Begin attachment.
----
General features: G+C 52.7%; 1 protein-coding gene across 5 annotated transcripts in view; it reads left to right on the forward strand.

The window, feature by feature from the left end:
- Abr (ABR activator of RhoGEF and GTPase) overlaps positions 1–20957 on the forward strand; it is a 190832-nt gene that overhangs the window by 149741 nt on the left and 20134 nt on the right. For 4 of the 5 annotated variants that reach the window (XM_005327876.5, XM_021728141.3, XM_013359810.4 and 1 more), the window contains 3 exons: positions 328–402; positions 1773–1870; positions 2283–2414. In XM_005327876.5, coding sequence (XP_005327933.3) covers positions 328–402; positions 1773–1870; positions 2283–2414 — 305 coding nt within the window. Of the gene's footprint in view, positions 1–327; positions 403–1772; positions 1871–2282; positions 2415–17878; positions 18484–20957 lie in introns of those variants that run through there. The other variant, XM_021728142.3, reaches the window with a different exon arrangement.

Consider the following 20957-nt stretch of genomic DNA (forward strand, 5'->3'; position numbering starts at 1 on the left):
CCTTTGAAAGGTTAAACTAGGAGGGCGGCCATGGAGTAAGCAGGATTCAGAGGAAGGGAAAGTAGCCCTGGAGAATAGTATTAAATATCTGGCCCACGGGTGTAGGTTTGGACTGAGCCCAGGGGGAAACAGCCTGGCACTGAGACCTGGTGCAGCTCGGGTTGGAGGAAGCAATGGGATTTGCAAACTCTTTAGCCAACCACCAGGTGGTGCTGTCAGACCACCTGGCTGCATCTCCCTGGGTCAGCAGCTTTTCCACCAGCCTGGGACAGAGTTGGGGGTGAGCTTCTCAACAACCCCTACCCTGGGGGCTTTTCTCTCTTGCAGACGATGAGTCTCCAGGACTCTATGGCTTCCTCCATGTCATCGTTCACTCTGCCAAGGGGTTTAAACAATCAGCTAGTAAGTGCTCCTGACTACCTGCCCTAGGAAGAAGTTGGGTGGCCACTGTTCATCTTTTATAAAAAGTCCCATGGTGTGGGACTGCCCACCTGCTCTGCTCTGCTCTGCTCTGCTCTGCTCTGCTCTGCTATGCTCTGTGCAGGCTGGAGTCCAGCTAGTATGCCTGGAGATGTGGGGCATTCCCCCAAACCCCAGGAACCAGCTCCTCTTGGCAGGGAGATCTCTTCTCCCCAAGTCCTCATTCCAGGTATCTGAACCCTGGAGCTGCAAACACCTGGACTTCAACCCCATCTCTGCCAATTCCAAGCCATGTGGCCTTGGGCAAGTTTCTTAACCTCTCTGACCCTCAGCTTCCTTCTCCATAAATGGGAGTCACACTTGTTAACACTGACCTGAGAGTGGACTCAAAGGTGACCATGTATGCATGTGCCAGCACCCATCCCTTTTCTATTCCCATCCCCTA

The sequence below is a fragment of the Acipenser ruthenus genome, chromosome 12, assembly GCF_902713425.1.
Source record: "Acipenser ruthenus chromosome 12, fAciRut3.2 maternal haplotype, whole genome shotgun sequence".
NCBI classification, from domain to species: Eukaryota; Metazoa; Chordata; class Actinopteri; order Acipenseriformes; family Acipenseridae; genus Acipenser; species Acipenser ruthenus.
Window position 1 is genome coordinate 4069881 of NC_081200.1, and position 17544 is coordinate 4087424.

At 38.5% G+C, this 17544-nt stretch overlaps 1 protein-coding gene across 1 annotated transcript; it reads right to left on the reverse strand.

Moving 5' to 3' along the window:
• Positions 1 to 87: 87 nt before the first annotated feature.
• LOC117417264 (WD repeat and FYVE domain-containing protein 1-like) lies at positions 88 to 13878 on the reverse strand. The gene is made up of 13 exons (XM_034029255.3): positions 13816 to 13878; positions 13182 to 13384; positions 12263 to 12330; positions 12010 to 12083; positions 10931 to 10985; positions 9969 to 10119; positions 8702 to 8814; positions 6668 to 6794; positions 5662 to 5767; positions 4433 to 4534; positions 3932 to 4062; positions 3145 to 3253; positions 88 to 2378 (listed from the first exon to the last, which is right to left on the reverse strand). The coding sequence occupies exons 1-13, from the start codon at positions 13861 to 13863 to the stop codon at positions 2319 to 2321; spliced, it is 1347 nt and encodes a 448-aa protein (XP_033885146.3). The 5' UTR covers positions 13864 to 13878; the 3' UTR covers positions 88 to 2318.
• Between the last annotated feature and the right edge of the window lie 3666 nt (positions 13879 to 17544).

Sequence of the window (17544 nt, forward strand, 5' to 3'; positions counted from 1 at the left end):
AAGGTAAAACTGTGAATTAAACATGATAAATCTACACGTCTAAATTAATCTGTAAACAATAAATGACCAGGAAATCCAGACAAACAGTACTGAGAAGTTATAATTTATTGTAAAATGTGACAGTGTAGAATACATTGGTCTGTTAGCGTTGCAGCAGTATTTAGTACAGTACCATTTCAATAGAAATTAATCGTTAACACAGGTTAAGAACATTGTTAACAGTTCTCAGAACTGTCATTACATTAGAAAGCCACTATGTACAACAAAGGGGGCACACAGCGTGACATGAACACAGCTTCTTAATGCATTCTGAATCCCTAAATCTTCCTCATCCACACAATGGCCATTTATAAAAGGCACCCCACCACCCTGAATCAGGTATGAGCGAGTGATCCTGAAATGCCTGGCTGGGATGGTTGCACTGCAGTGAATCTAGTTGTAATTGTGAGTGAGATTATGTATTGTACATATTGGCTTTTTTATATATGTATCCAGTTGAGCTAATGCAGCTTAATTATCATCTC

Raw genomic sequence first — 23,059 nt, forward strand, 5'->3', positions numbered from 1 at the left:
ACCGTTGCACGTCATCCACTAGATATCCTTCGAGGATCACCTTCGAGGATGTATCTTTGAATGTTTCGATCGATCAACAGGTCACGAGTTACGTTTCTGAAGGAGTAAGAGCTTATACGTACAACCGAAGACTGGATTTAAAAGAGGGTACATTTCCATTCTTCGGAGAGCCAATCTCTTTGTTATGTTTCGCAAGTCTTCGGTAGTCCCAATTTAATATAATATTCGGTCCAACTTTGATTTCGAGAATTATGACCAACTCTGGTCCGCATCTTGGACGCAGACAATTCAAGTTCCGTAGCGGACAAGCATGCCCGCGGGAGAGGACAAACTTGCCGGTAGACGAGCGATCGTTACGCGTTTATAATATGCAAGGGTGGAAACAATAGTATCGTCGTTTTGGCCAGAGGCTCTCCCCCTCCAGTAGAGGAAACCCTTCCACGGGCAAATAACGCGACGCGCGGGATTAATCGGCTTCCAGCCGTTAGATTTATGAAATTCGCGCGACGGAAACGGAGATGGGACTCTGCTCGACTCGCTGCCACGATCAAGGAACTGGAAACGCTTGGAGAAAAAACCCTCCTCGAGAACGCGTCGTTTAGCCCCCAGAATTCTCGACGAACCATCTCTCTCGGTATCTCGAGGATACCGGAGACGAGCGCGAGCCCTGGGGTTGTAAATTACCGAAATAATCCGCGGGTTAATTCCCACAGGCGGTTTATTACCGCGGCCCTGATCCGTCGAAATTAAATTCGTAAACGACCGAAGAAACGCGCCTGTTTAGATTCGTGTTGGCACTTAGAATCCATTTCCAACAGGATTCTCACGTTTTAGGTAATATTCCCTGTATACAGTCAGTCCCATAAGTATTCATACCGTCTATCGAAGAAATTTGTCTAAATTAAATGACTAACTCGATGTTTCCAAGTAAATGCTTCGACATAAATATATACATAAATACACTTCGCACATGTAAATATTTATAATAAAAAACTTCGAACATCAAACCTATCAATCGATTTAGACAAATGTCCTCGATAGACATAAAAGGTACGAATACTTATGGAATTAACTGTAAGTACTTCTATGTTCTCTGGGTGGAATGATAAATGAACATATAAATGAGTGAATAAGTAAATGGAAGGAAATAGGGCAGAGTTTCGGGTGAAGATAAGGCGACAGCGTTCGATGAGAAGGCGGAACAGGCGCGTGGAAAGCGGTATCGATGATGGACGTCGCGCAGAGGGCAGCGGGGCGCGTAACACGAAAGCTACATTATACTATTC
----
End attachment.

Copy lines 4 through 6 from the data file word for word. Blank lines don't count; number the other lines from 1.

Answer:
Consider the following 20957-nt stretch of genomic DNA (forward strand, 5'->3'; position numbering starts at 1 on the left):
CCTTTGAAAGGTTAAACTAGGAGGGCGGCCATGGAGTAAGCAGGATTCAGAGGAAGGGAAAGTAGCCCTGGAGAATAGTATTAAATATCTGGCCCACGGGTGTAGGTTTGGACTGAGCCCAGGGGGAAACAGCCTGGCACTGAGACCTGGTGCAGCTCGGGTTGGAGGAAGCAATGGGATTTGCAAACTCTTTAGCCAACCACCAGGTGGTGCTGTCAGACCACCTGGCTGCATCTCCCTGGGTCAGCAGCTTTTCCACCAGCCTGGGACAGAGTTGGGGGTGAGCTTCTCAACAACCCCTACCCTGGGGGCTTTTCTCTCTTGCAGACGATGAGTCTCCAGGACTCTATGGCTTCCTCCATGTCATCGTTCACTCTGCCAAGGGGTTTAAACAATCAGCTAGTAAGTGCTCCTGACTACCTGCCCTAGGAAGAAGTTGGGTGGCCACTGTTCATCTTTTATAAAAAGTCCCATGGTGTGGGACTGCCCACCTGCTCTGCTCTGCTCTGCTCTGCTCTGCTCTGCTCTGCTATGCTCTGTGCAGGCTGGAGTCCAGCTAGTATGCCTGGAGATGTGGGGCATTCCCCCAAACCCCAGGAACCAGCTCCTCTTGGCAGGGAGATCTCTTCTCCCCAAGTCCTCATTCCAGGTATCTGAACCCTGGAGCTGCAAACACCTGGACTTCAACCCCATCTCTGCCAATTCCAAGCCATGTGGCCTTGGGCAAGTTTCTTAACCTCTCTGACCCTCAGCTTCCTTCTCCATAAATGGGAGTCACACTTGTTAACACTGACCTGAGAGTGGACTCAAAGGTGACCATGTATGCATGTGCCAGCACCCATCCCTTTTCTATTCCCATCCCCTA

The sequence below is a fragment of the Acipenser ruthenus genome, chromosome 12, assembly GCF_902713425.1.